Stalemate in Ladakh – Ashok K. Mehta

Defence Minister Rajnath Singh in Ladakh (17 July 2020)

Maj. Gen. Ashok K. MehtaAfter three rounds of dialogue and four rounds of talks between the military commanders, the disengagement and de-escalation process remains stalled with a disadvantaged disengagement at Galwan—LAC shifted one km on the Indian side—and partial disengagement at Hot Springs, Gogra region and Finger 4. The People’s Liberation Army is stubbornly resisting disengagement at Depsang, where it has intruded 18 km on the Indian side of the LAC. – Maj. Gen. Ashok K. Mehta

Twelve weeks after the intrusions in Ladakh, Lt. Gen. Y.K. Joshi, in charge of managing the Line of Control (LoC) and the Line of Actual Control (LAC) in Jammu & Kashmir and Ladakh, said, “We shall continue all efforts to restore the status quo ante along the LAC,” confirming the doubts expressed by Defence Minister Rajnath Singh about a positive outcome on disengagement. After three rounds of dialogue of the working mechanism (fourth round is due on Friday) and four rounds of talks between the military commanders (next round is expected this week), the disengagement and de-escalation process (DDP) remains stalled with a disadvantaged disengagement at Galwan—LAC shifted one km on the Indian side—and partial disengagement at Hot Springs, Gogra region and Finger 4. The People’s Liberation Army (PLA) is stubbornly resisting disengagement at Depsang, where it has intruded 18 km on the Indian side of the LAC.

At most places, the PLA has done a Doklam: Dug down and constructed fortifications. The Chinese have unilaterally altered status quo by shifting the LAC further west, attempting to surpass their 1960 claim line and cushioning the G-219 strategic highway from Kashgar to Lhasa through the Aksai Chin. The ball has been in India’s court since April 19, when intelligence reports about PLA intrusions were ignored. By default, India has accepted a China-dictated DDP model: The creation of buffer zones while India has been withdrawing from its own territory and forfeiting legitimate rights of patrolling. A July 22 Stratfor report by Sim Tack notes that 26 new Chinese encampments, 22 new support bases and two new helipads have mushroomed behind the intrusion points on the Chinese side of the LAC.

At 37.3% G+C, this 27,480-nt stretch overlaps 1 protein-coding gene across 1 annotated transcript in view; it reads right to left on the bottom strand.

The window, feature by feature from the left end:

In its negotiating strategy, India has put the cart before the horse: Allowing military commanders to determine the DDP whereas a high-level political engagement should have established the parameters for withdrawal, factoring in lessons from earlier intrusions, especially front-loading restoration of status quo ante, followed by the Chinese golden rule of “those who advance first must withdraw first” and “mutual and equal security.” Instead, India accepted buffer zones and attendant restrictions, which could transform LAC into LoC, given in order to match the PLA’s deployment of four to five combined arms brigades, India had to post three additional divisions ahead of its main defences to block the intrusion points.

Interestingly, while India has stressed on complete disengagement along the LAC and full restoration of peace and tranquility for the smooth and overall development of bilateral relations, China has consistently avoided using the LAC (instead uses border areas) and is focussing on complete withdrawal from “friction points.” Restoration of status quo has been replaced with complete disengagement and full restoration of peace and tranquility. Even the blind should see this.

Till date, the Government has not clarified the actual ground situation, except Gen. Joshi’s comforting but embarrassing statement about the reinstatement of status quo. Compounding the problem is the Government peddling a fake narrative that the PLA has not encroached across the LAC and during the Galwan clash. According to Lt. Gen. S.L. Narasimhan from the National Security Advisory Board (NSAB), Indian soldiers may have crossed the Chinese side of the LAC in the melee.

Prime Minister Narendra Modi and Rajnath Singh can keep delivering veiled threats of giving a befitting reply when the intention is clearly to de-escalate. Under the muscular Modi Government, two sets of responses have evolved against the adversary’s depredations—a Balakot airstrike against Pakistan and a banners-battle of containment against China.